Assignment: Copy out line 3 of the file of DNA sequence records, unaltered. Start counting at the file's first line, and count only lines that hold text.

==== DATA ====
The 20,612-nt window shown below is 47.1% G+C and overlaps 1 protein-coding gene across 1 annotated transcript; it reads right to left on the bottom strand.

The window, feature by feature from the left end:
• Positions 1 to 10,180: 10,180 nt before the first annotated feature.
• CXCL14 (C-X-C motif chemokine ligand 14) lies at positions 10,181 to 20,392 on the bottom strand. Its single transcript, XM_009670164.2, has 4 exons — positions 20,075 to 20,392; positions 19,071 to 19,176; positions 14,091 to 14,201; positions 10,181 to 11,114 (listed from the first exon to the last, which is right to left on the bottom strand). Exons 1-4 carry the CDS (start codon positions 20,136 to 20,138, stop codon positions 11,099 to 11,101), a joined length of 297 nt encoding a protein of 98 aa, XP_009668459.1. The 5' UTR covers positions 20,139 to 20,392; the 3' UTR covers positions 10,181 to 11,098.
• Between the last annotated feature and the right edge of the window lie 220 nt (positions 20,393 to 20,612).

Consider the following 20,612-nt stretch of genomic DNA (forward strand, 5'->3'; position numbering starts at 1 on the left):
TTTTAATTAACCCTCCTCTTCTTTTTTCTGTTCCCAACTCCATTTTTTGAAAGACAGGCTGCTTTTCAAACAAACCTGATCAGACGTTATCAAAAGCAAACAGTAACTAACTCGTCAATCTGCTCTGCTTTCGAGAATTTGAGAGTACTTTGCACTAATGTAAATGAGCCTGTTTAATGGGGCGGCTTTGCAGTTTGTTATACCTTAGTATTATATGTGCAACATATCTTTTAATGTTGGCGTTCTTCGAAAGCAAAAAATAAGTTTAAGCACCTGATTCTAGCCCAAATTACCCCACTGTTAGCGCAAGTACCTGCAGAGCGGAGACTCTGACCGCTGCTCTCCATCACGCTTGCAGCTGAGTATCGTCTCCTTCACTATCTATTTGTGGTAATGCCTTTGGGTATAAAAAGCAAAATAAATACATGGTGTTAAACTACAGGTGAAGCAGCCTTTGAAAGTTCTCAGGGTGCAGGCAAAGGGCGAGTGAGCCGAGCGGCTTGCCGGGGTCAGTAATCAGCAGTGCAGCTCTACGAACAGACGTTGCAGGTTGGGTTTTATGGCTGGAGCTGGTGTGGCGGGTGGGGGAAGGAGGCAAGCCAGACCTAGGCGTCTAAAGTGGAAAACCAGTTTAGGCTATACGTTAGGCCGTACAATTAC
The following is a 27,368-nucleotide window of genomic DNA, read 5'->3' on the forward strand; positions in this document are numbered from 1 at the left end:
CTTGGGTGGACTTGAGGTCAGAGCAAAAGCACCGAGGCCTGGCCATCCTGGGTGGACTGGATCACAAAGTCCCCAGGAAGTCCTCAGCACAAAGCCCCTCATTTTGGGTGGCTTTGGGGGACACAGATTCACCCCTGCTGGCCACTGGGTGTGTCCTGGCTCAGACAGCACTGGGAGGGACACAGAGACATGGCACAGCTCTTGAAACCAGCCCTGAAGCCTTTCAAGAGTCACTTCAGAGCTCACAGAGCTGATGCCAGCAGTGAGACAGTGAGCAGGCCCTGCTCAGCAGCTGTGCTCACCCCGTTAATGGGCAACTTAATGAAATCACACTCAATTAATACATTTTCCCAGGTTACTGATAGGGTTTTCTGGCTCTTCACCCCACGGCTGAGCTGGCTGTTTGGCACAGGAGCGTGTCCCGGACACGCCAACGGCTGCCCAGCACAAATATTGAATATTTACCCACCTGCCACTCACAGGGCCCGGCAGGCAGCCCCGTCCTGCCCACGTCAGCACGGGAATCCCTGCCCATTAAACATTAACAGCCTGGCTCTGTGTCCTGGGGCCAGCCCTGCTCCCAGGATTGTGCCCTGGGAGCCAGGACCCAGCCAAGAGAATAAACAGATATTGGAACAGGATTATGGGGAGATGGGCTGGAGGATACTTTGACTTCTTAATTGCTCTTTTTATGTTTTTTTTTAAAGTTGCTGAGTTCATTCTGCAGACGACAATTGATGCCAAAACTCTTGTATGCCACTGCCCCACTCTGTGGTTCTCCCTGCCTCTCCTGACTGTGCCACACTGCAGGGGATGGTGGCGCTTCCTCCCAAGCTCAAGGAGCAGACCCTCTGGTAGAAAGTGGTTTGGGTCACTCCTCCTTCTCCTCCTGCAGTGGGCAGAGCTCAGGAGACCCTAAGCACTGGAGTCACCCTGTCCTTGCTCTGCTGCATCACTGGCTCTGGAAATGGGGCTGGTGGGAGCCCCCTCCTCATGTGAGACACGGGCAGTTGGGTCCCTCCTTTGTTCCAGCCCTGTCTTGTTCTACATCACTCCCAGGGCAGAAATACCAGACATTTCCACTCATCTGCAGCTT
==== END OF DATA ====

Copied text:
• Positions 1 to 10,180: 10,180 nt before the first annotated feature.